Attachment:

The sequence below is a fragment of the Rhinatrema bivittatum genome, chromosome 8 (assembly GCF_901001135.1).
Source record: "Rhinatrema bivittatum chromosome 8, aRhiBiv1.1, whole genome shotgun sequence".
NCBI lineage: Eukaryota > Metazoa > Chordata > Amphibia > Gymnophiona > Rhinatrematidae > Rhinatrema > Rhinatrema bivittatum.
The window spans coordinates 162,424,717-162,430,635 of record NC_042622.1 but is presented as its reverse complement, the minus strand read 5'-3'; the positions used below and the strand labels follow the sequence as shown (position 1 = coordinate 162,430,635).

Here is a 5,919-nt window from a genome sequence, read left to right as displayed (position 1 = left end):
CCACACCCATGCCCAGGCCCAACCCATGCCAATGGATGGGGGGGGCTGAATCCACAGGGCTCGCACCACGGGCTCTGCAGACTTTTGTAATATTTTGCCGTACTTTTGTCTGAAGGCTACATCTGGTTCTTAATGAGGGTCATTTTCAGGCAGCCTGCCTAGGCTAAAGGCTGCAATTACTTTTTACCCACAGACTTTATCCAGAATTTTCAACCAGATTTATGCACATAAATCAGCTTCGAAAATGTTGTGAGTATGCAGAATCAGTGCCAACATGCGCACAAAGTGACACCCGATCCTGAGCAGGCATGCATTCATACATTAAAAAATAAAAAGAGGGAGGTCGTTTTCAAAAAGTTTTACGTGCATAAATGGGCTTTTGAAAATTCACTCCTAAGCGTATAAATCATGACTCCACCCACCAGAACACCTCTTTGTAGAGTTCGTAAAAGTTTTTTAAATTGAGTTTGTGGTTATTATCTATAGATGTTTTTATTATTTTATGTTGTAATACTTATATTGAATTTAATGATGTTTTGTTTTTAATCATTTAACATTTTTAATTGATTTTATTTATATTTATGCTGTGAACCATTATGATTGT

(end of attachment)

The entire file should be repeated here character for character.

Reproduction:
The sequence below is a fragment of the Rhinatrema bivittatum genome, chromosome 8 (assembly GCF_901001135.1).
Source record: "Rhinatrema bivittatum chromosome 8, aRhiBiv1.1, whole genome shotgun sequence".
NCBI lineage: Eukaryota > Metazoa > Chordata > Amphibia > Gymnophiona > Rhinatrematidae > Rhinatrema > Rhinatrema bivittatum.
The window spans coordinates 162,424,717-162,430,635 of record NC_042622.1 but is presented as its reverse complement, the minus strand read 5'-3'; the positions used below and the strand labels follow the sequence as shown (position 1 = coordinate 162,430,635).

Here is a 5,919-nt window from a genome sequence, read left to right as displayed (position 1 = left end):
CCACACCCATGCCCAGGCCCAACCCATGCCAATGGATGGGGGGGGCTGAATCCACAGGGCTCGCACCACGGGCTCTGCAGACTTTTGTAATATTTTGCCGTACTTTTGTCTGAAGGCTACATCTGGTTCTTAATGAGGGTCATTTTCAGGCAGCCTGCCTAGGCTAAAGGCTGCAATTACTTTTTACCCACAGACTTTATCCAGAATTTTCAACCAGATTTATGCACATAAATCAGCTTCGAAAATGTTGTGAGTATGCAGAATCAGTGCCAACATGCGCACAAAGTGACACCCGATCCTGAGCAGGCATGCATTCATACATTAAAAAATAAAAAGAGGGAGGTCGTTTTCAAAAAGTTTTACGTGCATAAATGGGCTTTTGAAAATTCACTCCTAAGCGTATAAATCATGACTCCACCCACCAGAACACCTCTTTGTAGAGTTCGTAAAAGTTTTTTAAATTGAGTTTGTGGTTATTATCTATAGATGTTTTTATTATTTTATGTTGTAATACTTATATTGAATTTAATGATGTTTTGTTTTTAATCATTTAACATTTTTAATTGATTTTATTTATATTTATGCTGTGAACCATTATGATTGT